A controversial paper that purported to show that the enzyme NgAgo could be harnessed as a gene-editing tool has been retracted, according to Retraction Watch.
In the paper, which was published in Nature Biotechnology in May 2016, researchers from Hebei University of Science and Technology reported that NgAgo might be able replace Cas9 as a genome-editing endonuclease.
However, other researchers soon ran into difficulties trying to replicate the researchers' work, raising questions about its reproducibility. Last November, a team of 20 researchers reported in Protein & Cell that they were unable to get the approach to work in a range of cells and organisms in a number of different labs. Later in November, Nature Biotechnology appended an expression of concern to the paper because of those reproducibility concerns, Retraction Watch notes.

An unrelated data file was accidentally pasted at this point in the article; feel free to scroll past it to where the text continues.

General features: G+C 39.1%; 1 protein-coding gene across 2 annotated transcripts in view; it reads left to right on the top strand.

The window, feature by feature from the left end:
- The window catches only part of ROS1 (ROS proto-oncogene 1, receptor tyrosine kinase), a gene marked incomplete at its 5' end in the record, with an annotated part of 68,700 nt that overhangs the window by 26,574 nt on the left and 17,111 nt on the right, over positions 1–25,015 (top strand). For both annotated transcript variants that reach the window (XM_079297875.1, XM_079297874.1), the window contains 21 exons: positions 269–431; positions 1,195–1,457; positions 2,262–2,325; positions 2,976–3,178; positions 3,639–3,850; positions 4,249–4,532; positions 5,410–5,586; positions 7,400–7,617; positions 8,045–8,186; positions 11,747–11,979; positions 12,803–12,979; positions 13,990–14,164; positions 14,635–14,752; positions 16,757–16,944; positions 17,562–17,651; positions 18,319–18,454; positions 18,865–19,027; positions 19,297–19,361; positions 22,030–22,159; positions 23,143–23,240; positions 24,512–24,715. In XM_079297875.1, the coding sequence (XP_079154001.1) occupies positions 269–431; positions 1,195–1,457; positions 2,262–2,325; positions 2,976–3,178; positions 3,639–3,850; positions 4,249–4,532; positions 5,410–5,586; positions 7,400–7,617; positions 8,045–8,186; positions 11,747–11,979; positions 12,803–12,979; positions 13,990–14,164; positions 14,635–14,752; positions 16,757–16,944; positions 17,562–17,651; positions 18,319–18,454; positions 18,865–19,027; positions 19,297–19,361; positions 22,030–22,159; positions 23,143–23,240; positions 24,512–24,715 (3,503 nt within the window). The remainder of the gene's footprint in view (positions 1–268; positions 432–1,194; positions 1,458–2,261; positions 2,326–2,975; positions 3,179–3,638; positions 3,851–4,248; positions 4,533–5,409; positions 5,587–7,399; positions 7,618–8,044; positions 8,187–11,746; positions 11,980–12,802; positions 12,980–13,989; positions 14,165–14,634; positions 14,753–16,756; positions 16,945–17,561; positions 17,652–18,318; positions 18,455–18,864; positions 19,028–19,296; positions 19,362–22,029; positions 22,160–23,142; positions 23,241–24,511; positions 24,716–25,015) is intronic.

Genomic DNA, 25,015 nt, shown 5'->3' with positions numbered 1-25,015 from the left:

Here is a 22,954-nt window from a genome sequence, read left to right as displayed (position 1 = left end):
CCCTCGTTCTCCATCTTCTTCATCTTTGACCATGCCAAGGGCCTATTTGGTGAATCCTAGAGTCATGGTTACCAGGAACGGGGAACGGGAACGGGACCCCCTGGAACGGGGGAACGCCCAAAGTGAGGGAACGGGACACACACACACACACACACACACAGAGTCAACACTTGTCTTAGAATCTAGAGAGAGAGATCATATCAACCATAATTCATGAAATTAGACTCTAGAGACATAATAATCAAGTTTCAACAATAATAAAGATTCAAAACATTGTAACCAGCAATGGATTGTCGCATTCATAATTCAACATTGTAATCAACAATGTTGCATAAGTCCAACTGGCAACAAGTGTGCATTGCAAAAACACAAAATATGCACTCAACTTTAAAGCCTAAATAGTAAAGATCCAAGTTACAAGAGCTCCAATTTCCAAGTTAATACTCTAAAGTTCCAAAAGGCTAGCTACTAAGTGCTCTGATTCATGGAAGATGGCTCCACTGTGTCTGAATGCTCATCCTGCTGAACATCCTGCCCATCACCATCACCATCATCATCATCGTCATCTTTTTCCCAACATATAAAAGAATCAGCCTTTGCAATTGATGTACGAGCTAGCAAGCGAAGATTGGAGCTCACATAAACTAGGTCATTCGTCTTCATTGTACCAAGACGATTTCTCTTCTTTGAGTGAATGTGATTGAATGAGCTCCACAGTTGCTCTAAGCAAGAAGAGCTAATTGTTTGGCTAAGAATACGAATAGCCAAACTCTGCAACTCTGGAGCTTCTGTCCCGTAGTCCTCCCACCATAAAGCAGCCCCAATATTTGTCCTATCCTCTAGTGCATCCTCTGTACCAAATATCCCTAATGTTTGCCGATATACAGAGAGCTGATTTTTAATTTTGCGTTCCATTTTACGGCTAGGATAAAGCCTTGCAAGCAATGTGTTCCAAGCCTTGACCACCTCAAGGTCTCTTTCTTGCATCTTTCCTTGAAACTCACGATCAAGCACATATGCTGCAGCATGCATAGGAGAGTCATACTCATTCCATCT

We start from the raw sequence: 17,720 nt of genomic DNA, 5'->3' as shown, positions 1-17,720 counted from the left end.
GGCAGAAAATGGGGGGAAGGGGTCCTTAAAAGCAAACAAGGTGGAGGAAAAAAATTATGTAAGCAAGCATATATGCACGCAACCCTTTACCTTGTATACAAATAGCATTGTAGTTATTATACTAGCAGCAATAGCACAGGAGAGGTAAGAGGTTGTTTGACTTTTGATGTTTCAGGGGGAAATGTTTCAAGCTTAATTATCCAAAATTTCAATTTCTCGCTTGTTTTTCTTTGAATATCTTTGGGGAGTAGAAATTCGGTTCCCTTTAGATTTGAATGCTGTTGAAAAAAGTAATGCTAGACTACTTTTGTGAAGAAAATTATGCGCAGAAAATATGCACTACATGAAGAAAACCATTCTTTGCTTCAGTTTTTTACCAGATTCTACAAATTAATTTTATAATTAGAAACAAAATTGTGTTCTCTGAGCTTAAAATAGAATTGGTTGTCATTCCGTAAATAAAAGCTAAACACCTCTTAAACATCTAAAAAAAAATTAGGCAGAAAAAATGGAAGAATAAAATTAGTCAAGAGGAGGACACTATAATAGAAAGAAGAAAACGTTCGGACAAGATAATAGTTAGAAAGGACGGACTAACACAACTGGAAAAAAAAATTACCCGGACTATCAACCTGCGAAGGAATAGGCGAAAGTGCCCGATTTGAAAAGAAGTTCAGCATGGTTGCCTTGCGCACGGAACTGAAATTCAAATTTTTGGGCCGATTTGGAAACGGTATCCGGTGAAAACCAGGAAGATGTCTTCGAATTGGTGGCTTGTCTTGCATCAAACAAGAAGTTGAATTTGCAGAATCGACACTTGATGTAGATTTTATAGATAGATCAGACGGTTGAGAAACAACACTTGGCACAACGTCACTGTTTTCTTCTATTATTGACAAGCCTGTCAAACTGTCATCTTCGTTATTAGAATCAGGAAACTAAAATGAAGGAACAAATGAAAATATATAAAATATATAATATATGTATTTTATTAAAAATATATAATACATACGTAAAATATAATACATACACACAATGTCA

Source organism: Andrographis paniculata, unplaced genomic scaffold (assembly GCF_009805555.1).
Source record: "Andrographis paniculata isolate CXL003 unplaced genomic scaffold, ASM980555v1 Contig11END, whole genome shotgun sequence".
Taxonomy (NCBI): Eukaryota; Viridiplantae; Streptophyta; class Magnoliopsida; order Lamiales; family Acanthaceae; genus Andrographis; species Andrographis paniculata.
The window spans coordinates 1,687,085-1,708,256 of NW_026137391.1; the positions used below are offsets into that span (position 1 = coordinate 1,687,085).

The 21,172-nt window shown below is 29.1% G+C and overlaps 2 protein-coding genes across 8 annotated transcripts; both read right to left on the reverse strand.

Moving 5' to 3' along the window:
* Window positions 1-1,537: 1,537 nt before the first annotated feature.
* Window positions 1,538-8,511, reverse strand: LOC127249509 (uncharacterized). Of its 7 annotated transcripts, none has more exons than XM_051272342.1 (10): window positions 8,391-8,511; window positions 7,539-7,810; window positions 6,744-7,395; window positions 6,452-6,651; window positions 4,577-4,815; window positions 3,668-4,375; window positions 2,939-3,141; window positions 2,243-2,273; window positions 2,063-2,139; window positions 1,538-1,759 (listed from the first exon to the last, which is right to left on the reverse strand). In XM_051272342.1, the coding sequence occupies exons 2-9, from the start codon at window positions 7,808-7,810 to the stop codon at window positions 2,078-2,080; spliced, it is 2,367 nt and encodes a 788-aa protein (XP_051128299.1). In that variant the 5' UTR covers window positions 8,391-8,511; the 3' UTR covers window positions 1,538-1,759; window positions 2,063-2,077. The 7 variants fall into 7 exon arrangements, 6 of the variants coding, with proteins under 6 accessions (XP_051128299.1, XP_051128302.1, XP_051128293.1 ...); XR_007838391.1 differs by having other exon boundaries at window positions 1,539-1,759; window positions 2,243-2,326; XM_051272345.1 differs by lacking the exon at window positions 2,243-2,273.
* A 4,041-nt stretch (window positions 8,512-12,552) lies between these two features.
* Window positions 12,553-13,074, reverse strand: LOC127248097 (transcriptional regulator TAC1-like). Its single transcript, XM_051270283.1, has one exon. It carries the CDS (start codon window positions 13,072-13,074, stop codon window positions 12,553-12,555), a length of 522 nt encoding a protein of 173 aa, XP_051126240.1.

Now, the team led by Hebei's Chunyu Han has retracted the paper. "We are retracting our study because of the continued inability of the research community to replicate the key results in Figure 4, using the protocols provided in our paper," the researchers say in the retraction notice.
In an editorial, Nature Biotechnology writes that this reflects the importance of deliberate post-publication peer review. "[W]hen it comes to biology, answers are often not definitive. And when it comes to replication studies, the one thing we know is that it takes time," it says. "In the case of NgAgo, the time has come and the data have spoken."
Nature News adds that neither the Hebei-led team nor Novozymes, which is working with the researchers, have given up hope. "We continue to investigate the reasons for this lack of reproducibility with the aim of providing an optimized protocol," Han and his colleagues say in the retraction notice.